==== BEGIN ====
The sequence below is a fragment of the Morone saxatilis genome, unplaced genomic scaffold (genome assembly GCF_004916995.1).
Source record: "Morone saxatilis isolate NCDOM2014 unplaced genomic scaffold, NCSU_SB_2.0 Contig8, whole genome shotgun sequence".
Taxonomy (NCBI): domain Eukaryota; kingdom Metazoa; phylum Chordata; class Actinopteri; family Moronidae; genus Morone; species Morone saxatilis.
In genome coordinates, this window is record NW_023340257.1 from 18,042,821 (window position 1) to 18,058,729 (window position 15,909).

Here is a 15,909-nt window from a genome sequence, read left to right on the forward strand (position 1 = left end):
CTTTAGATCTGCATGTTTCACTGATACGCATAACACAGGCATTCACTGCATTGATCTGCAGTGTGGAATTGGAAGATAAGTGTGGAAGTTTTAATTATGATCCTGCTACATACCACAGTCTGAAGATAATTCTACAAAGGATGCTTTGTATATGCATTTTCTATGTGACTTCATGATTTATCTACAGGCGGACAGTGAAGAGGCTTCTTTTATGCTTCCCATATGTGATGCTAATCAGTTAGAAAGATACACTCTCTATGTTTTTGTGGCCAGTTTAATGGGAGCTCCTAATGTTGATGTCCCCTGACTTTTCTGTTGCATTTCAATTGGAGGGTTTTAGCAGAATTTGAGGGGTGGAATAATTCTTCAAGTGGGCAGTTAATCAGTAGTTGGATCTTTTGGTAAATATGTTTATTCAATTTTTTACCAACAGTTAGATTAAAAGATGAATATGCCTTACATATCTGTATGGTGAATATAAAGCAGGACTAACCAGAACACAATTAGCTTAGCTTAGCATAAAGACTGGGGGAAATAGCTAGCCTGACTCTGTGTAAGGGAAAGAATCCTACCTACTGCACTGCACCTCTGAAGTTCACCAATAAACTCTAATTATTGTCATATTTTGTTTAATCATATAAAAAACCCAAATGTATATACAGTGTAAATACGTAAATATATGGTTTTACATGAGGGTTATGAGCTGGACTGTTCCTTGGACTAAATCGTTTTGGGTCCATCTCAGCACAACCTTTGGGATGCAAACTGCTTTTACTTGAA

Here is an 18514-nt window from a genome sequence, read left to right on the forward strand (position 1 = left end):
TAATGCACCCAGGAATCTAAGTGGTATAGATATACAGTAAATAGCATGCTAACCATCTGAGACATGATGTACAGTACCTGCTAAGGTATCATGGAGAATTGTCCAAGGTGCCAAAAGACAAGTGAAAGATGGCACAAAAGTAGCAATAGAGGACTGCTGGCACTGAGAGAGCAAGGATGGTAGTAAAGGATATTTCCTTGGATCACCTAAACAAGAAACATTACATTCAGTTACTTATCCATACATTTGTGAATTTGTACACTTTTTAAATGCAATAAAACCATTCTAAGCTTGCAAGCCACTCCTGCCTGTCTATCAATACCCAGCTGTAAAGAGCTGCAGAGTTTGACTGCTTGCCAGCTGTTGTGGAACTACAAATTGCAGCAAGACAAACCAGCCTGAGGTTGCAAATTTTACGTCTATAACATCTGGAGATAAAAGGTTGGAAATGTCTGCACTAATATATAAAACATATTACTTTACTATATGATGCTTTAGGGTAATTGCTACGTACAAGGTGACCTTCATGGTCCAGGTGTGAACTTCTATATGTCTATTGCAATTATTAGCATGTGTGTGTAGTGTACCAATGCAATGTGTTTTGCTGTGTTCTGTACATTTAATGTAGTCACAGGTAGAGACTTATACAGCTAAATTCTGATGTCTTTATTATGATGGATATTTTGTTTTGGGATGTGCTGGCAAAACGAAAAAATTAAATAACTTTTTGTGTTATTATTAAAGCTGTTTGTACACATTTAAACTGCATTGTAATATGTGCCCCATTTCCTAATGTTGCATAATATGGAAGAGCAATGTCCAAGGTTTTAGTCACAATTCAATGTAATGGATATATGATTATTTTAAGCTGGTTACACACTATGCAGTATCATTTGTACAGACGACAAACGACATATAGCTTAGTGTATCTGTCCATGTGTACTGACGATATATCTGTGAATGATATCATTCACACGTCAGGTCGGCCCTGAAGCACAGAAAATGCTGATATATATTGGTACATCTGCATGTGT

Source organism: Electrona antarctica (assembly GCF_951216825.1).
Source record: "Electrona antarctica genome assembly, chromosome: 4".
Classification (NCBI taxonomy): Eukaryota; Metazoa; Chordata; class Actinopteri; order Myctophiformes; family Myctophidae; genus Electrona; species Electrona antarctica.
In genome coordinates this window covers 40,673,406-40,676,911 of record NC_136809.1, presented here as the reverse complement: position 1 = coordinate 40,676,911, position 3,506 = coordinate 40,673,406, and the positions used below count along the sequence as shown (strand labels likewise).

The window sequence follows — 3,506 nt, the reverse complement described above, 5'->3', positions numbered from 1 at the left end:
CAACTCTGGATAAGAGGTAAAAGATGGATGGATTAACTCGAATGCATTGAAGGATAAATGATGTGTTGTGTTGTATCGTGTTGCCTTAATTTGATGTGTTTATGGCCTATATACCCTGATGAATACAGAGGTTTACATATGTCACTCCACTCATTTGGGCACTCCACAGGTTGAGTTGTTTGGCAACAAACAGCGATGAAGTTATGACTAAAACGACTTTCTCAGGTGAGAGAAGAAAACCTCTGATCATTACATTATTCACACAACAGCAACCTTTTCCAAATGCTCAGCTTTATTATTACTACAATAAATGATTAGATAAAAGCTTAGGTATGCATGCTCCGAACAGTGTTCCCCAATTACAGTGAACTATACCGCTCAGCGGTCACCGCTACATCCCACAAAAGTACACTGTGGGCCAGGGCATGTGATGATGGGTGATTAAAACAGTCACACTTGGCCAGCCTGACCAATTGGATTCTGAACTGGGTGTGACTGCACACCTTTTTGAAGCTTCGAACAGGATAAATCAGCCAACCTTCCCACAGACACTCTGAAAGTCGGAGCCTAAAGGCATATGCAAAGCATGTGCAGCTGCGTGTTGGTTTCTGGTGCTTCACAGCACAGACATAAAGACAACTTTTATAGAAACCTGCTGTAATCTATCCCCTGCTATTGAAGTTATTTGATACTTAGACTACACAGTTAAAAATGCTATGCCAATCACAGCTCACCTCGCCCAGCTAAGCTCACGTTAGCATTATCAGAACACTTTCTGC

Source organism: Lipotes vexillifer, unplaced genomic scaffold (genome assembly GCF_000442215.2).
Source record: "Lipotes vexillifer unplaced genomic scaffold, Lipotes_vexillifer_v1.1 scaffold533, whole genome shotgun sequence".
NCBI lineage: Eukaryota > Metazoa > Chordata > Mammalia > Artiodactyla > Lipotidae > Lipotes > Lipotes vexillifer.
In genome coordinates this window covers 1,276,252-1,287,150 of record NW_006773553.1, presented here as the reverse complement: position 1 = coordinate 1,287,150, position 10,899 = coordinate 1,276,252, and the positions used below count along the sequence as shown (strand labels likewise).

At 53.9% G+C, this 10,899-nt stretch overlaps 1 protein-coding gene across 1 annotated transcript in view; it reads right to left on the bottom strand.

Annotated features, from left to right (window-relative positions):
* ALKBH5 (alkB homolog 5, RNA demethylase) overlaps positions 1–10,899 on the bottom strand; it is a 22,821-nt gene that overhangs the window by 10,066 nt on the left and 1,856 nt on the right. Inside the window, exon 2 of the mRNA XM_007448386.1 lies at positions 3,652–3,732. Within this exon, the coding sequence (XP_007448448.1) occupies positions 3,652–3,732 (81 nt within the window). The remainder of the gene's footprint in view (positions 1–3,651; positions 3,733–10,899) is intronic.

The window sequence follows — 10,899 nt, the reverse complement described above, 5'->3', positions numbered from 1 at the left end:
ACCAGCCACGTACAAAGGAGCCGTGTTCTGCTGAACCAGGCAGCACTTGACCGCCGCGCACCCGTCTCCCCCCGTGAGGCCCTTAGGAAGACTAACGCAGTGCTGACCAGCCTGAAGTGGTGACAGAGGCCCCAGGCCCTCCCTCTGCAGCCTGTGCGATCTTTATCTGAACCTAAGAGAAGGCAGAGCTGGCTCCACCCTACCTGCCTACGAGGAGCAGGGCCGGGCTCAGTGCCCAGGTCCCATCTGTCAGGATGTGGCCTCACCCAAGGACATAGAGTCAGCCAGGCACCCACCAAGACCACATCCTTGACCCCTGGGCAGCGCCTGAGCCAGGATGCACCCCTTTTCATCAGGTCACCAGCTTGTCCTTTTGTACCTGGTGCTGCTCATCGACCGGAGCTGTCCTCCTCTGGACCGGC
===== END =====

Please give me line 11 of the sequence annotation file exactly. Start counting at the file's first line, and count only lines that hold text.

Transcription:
Classification (NCBI taxonomy): Eukaryota; Metazoa; Chordata; class Actinopteri; order Myctophiformes; family Myctophidae; genus Electrona; species Electrona antarctica.